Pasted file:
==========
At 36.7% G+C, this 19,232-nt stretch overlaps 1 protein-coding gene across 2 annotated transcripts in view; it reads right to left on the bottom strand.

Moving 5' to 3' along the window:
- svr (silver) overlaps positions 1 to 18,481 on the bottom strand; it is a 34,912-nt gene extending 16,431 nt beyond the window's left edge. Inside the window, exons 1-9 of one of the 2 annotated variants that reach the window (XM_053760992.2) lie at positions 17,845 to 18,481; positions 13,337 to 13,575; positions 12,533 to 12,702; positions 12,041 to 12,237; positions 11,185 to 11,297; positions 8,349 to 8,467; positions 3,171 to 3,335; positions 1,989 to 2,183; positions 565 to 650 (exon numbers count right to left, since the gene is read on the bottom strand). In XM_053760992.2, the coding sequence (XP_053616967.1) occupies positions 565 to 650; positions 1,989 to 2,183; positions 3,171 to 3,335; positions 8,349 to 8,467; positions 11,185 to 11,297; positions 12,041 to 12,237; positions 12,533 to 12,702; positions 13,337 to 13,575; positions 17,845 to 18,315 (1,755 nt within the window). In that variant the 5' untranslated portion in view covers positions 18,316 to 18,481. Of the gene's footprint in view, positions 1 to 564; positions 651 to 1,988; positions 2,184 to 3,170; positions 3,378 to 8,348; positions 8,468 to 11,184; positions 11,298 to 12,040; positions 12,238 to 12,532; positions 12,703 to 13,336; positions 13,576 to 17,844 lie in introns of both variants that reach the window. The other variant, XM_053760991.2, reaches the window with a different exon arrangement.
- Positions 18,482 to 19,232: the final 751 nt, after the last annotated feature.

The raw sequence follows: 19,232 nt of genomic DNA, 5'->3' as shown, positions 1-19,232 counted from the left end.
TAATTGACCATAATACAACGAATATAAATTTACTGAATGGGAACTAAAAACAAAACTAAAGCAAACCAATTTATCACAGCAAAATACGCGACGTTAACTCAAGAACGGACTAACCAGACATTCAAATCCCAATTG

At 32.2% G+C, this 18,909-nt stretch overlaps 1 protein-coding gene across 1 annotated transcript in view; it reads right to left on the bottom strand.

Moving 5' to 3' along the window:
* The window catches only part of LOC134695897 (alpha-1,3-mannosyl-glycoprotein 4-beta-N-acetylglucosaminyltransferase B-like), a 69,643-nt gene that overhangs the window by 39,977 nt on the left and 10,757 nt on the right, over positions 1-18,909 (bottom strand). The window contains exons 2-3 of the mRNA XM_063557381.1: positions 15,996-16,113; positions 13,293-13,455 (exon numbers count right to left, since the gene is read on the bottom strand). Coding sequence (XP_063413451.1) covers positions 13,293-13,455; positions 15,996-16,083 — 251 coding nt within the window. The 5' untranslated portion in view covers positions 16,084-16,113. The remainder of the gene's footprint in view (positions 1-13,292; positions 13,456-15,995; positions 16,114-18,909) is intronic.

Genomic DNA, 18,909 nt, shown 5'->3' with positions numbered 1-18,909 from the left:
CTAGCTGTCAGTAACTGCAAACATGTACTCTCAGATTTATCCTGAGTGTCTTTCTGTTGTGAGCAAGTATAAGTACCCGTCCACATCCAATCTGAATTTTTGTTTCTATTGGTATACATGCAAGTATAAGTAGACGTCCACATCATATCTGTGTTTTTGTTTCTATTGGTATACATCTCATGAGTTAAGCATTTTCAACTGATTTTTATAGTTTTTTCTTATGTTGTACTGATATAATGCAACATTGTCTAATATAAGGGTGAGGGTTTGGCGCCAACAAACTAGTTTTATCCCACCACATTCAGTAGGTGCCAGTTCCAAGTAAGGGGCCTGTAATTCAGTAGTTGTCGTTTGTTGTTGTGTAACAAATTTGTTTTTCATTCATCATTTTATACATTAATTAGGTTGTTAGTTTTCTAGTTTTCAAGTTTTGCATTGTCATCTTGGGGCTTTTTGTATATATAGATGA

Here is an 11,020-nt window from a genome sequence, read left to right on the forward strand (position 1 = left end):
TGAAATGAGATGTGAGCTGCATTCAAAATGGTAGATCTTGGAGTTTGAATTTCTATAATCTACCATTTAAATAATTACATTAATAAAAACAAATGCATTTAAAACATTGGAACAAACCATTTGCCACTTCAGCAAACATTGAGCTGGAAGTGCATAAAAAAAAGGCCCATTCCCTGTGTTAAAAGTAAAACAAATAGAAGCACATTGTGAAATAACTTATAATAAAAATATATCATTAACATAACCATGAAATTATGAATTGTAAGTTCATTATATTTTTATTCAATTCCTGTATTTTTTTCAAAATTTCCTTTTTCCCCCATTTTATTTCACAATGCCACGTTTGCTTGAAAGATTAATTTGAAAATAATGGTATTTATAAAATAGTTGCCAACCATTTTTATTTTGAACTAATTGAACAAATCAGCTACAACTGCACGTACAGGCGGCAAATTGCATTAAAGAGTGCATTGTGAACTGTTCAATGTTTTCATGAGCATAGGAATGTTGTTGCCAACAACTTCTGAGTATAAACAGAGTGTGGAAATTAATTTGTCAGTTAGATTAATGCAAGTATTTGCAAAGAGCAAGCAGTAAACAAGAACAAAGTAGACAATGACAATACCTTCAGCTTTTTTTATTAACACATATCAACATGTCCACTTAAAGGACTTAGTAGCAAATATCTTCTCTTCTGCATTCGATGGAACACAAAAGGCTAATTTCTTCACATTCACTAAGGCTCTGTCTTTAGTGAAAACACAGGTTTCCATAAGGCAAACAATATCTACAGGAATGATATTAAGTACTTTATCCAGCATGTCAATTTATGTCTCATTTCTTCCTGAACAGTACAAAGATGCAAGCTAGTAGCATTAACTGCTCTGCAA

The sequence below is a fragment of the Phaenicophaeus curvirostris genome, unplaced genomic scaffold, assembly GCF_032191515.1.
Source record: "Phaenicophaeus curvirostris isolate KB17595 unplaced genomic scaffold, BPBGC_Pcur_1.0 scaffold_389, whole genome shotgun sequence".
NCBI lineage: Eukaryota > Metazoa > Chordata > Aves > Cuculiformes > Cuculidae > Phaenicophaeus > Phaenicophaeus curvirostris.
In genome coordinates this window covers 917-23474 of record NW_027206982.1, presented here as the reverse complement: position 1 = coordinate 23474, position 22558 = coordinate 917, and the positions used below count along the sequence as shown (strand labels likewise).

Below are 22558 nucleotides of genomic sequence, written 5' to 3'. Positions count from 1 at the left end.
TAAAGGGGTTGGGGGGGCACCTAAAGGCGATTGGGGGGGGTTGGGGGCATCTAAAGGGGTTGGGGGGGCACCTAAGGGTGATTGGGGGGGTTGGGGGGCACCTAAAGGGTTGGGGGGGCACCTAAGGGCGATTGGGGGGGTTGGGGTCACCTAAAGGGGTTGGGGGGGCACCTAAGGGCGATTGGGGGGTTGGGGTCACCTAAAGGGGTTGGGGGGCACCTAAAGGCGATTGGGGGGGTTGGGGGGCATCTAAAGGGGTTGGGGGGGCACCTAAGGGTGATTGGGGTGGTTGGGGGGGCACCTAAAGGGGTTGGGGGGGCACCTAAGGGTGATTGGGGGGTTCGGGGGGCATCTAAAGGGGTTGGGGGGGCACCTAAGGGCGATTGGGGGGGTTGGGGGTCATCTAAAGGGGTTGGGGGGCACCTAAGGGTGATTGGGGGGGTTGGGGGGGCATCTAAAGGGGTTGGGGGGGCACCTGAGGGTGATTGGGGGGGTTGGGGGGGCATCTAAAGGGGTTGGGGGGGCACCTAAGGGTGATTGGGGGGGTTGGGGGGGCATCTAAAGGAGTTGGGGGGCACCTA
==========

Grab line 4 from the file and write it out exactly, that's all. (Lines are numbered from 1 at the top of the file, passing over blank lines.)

- Positions 18,482 to 19,232: the final 751 nt, after the last annotated feature.